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Could The World’s Best Living Painter Be Anselm Kiefer?

March 31, 2008

Although I have been familiar with Kiefer’s work for as long as I can remember, it wasn’t until about 20 years ago, that I saw one “in the flesh.” As I walked into the museum gallery and caught sight of the only Kiefer painting the museum owned, I felt like I was being whacked over the head with visual imagery so powerful I took a step backwards. After regaining my composure, I realized how much I was drawn to closely examine the thick pigmented surfaces filled with straw, ash, lead, sand, photographs and other “objects” most of us would consider detritus. His paintings are “3 dimensional,” bridging the gap between painting and sculpture (although he does create free standing sculpture as well). And the size: the usually massive canvasses, some in the 12 feet high x 18 feet wide range fill the wall with epic elegies to the human condition, often with symbolic themes from Germany’s horrific Nazi past. He was born in Germany in 1945 just as the Third Reich was falling and like many German artists he seems to – almost single-handedly – be carrying the awful weight of his country’s (recent) history.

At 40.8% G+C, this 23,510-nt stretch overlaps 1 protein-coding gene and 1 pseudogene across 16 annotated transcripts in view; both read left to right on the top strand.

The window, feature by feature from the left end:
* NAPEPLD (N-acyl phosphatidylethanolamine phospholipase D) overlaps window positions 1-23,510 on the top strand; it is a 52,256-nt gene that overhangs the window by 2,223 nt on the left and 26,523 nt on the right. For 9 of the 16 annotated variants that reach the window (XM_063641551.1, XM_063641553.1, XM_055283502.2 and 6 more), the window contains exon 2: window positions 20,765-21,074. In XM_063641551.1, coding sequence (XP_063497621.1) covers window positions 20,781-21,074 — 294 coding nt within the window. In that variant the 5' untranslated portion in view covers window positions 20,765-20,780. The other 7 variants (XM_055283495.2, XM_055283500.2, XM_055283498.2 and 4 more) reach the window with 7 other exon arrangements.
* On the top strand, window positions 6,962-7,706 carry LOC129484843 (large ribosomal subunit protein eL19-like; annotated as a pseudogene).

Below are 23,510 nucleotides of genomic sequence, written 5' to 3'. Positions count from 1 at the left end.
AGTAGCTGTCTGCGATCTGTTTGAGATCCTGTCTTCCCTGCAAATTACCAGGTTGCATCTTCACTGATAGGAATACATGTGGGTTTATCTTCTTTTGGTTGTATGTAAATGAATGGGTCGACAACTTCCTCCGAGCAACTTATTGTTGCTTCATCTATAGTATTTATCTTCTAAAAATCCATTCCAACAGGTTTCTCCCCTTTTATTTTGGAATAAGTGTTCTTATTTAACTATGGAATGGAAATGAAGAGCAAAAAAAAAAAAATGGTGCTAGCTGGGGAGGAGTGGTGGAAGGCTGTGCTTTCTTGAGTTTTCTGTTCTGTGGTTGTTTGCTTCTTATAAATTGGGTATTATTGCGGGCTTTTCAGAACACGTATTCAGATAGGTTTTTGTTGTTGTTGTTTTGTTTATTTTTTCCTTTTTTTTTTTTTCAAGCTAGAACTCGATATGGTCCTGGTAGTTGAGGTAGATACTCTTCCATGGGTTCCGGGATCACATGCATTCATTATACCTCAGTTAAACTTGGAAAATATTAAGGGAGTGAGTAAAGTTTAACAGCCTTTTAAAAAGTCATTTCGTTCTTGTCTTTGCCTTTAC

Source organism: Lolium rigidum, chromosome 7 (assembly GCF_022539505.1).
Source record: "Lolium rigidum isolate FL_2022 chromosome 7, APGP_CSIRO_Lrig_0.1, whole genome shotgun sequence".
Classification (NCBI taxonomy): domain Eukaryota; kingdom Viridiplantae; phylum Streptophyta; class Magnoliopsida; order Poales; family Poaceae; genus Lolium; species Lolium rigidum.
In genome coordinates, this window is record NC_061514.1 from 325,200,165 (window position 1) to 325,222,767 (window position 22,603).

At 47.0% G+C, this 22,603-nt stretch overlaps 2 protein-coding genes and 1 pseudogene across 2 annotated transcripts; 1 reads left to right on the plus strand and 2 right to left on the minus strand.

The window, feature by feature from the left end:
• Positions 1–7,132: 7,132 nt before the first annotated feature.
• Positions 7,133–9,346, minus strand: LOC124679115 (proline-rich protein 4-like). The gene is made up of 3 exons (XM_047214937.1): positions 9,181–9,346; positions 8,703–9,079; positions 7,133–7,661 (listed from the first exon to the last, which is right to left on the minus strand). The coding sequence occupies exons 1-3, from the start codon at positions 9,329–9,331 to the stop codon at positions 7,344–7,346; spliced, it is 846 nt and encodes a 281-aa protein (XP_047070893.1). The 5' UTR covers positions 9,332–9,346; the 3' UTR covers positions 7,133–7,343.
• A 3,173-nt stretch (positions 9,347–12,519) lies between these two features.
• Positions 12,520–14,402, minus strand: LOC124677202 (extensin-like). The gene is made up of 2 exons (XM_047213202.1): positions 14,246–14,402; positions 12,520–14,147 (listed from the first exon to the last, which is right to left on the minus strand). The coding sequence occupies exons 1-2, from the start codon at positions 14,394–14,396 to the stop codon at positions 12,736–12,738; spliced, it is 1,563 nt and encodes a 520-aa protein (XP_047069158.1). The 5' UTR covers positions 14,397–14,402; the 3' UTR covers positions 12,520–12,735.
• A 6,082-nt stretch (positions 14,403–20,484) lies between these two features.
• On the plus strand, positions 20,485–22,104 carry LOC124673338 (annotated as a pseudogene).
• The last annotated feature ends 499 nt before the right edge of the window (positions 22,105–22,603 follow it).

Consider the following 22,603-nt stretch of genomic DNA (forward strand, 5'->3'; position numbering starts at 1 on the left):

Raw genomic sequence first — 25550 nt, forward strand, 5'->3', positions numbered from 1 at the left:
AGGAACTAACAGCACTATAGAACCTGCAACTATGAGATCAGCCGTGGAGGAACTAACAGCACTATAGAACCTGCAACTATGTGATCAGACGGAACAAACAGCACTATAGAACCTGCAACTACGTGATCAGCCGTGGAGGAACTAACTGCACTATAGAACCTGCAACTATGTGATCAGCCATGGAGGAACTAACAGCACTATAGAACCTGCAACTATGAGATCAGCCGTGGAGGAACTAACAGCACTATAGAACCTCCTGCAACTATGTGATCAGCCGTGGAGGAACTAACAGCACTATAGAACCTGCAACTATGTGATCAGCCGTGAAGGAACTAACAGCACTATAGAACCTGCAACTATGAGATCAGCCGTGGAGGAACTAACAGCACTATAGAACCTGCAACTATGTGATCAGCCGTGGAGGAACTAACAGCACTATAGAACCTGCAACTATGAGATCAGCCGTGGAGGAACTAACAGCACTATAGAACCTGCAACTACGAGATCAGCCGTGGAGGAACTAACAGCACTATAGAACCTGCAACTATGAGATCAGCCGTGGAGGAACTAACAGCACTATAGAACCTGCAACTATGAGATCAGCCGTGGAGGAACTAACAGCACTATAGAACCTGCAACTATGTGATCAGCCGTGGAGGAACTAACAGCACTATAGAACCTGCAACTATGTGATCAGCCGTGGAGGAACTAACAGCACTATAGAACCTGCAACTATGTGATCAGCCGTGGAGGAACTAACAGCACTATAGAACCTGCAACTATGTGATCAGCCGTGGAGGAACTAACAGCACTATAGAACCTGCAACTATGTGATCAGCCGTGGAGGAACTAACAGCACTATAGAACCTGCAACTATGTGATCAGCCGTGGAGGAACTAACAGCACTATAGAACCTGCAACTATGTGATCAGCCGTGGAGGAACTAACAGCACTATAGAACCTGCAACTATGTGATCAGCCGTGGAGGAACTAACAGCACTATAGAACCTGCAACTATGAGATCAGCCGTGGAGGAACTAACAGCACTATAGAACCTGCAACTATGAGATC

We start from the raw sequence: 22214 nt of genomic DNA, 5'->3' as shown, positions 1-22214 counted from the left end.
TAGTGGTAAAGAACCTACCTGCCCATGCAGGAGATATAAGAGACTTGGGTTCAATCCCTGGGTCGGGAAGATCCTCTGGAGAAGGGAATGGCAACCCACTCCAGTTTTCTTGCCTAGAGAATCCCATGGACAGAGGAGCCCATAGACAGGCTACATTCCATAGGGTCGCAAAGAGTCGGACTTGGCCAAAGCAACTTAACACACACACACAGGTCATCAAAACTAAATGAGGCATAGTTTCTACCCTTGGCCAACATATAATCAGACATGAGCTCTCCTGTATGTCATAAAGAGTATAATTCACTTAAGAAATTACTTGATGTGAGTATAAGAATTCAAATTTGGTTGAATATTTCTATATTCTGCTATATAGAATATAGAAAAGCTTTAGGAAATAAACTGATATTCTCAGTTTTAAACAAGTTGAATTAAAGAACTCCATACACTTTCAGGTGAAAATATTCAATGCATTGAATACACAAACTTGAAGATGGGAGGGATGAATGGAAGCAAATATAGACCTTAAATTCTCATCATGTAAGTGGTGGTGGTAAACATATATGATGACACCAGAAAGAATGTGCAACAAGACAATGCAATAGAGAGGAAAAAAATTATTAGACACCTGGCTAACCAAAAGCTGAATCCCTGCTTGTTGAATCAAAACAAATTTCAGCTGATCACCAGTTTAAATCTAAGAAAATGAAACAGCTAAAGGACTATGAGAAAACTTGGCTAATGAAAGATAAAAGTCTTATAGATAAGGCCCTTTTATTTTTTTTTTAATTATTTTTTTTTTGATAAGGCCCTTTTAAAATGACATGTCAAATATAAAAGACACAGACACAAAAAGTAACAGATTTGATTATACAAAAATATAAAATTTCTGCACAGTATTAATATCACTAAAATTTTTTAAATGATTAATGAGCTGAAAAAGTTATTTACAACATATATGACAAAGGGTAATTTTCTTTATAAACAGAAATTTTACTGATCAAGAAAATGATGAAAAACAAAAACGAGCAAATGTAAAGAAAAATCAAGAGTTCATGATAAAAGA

Kiefer is a reclusive man, sometimes bordering on the monastic as he has on occasion disappeared from the art world, returning again with no apparent detriment to his work. He has been living in France since 1994 and maybe that has allowed him to move away from his Teutonic focus; his more recent paintings deal with mythological, classical, and biblical subject matter as well as Jewish mysticism. And from 1995 to 2001, he started a cycle of large paintings of the cosmos as well as working on sculpture.

In a review of Kiefer’s 2005 exhibition at White Cube’s temporary annex in London, Adrian Searle writes in “The Guardian,” that “Kiefer’s art is as ambitious as it is magnificently grandiose, uncomfortable and brooding. His work is as deeply troubling as it is impressive–and that is as it should be.”

Copyright © 2008

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